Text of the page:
TODAY

TODAY   |  March 19, 2013

Colleges suing graduates unable to pay back loans

Americans owe roughly $1 trillion on student loans, and as college graduates encounter difficulties with high monthly payments, the universities they attended are suing to get the borrowed money back. CNBC’s Scott Cohn reports.

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>>> a warning this morning if you are still paying back your student loans , americans are roughly $1 trillion and increasingly some schools are suing their former students. here's cnbc's senior correspondent scott cohen .

>> reporter: aaron graf is 30 years old and just getting by.

>> maybe i have $100 spending money a week, spending money means gas and food. i don't go out to eat.

>> reporter: he eechz high school equivalency courses and does remodeling on the side all to pay around $600 a month on his $60,000 in student loans .

>> i'm basically paying rent twice.

>> reporter: now he has a court judgment against him, george washington university where graf earned a degree in 2010 , sued him last year for non-payment of a $4,000 federal perkins loan for low-income students. graf says he is paying his other student loans but something had to give.

>> i guess i could get another job where i'm working 17, 18 hours a day.

>> reporter: the university wouldn't talk about graf's case but says in general litigation is a last resort, a view shared by administrators across the country.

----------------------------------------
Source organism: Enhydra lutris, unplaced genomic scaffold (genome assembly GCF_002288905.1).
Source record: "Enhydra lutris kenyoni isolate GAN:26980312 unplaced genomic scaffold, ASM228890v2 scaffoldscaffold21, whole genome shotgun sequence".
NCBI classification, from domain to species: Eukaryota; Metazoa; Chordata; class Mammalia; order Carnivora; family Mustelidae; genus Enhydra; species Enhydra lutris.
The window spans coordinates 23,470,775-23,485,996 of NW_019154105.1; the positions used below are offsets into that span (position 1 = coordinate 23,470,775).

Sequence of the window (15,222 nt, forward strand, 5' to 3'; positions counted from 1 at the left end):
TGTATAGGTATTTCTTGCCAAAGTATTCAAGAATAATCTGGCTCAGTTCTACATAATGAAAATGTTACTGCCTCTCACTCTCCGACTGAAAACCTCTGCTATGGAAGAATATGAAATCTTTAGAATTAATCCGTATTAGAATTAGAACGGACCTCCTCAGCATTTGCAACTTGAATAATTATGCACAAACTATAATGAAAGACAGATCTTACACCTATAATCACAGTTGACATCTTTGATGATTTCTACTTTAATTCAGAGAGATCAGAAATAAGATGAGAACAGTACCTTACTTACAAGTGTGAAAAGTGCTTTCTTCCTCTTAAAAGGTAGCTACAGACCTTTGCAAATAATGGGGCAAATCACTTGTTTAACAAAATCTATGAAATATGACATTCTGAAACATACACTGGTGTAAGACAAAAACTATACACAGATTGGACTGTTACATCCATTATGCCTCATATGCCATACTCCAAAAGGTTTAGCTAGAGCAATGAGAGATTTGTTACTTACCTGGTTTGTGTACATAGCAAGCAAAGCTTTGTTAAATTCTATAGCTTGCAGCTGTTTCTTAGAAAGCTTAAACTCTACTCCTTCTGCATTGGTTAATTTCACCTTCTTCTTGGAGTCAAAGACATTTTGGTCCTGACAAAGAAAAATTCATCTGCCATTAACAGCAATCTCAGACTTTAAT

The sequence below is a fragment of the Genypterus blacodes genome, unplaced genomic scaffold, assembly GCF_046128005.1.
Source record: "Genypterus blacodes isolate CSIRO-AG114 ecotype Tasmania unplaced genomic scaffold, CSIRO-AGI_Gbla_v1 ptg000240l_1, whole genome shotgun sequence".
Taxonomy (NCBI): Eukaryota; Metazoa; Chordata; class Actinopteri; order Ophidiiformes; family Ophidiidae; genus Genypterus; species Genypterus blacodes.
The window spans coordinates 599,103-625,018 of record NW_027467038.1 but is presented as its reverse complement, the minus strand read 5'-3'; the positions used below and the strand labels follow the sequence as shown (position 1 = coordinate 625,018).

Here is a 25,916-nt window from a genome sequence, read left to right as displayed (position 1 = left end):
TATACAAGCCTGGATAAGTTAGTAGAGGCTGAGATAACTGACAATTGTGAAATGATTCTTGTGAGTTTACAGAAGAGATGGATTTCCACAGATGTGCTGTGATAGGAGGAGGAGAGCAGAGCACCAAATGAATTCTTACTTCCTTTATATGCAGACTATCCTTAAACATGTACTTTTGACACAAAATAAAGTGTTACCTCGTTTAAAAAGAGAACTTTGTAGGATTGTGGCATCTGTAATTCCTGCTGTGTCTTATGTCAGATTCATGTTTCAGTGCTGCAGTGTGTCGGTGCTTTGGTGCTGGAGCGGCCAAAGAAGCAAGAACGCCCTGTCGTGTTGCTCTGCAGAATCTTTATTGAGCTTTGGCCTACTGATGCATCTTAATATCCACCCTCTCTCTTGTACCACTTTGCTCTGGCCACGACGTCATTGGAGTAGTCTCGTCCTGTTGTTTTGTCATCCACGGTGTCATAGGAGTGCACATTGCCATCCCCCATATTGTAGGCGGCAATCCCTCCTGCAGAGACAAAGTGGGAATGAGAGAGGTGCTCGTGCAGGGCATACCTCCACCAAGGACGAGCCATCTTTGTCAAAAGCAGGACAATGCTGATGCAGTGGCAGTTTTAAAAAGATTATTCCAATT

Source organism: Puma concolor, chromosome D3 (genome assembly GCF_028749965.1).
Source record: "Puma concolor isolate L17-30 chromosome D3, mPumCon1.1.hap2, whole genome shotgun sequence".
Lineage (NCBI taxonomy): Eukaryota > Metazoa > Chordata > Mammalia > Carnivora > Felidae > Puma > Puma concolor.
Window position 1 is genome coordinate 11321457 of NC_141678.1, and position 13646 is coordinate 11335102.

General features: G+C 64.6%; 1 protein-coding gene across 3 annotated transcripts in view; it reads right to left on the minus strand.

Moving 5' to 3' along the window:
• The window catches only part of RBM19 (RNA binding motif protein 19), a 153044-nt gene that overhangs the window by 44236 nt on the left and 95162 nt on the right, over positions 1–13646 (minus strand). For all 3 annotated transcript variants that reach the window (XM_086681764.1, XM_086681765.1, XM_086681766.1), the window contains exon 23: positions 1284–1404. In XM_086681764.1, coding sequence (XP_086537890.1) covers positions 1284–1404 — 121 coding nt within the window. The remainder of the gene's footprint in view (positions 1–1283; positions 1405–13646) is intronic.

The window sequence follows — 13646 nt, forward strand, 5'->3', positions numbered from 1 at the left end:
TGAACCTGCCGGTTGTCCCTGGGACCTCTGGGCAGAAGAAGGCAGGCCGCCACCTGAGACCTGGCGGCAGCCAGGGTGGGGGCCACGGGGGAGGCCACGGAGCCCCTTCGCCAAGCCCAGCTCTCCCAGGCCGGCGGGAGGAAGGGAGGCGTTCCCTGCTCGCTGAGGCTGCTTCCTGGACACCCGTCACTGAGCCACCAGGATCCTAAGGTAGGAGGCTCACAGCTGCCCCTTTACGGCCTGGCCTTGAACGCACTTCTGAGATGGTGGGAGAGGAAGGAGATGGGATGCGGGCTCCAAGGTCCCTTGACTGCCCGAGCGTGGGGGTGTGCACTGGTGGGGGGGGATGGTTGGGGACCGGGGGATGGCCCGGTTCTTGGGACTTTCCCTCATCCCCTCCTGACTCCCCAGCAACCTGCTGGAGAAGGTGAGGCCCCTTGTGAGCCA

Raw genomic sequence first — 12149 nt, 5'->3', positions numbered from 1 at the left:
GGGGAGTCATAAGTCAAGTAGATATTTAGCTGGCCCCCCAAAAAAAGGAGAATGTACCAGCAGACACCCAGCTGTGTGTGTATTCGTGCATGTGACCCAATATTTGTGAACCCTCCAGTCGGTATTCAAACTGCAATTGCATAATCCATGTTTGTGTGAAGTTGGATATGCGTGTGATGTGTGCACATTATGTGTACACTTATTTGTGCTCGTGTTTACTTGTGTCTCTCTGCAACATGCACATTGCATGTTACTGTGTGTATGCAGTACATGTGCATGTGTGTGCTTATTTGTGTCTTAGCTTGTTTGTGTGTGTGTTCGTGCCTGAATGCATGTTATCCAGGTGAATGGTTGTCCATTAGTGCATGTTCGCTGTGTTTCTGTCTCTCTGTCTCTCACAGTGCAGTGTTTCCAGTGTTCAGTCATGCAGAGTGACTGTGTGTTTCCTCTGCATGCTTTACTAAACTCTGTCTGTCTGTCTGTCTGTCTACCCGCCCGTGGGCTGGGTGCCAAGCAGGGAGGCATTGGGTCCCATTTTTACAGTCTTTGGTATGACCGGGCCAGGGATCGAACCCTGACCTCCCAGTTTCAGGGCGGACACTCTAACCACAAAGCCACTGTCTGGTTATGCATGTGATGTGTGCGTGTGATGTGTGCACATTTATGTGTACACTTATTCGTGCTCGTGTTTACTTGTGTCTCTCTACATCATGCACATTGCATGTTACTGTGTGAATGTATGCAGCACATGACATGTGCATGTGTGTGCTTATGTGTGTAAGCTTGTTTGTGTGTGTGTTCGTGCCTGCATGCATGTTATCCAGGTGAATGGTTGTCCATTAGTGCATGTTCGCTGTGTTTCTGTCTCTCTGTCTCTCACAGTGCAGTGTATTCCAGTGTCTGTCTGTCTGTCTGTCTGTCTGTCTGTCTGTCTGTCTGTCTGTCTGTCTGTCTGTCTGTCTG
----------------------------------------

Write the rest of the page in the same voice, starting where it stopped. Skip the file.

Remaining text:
>> by and large most institutions are trying to work with their students.

>> reporter: the problem is that delinquent student loans are growing, passing late credit card payments for the first time and federal law requires schools to collect and sometimes sue. unlike most forms of debt, you can't get out of a student loan , not even by declaring bankruptcy, but with delinquencies rising and budgets shrinking, lenders and colleges are getting more aggressive about collecting, including taking their alumni to court. we found cases filed by yale and the university of pennsylvania which filed some two dozen suits just last year for bad loans and unpaid tuition, a 35% jump from the year before. the university has declined to comment. graff hopes his case starts a dialogue.

>> let's talk about why is college so expensive. what is it we're getting to are our money when we put our money into these institutions.

>> reporter: it's a conversation colleges are willing to have, but they also want their money. for "today," scott cohn, nbc news, philadelphia.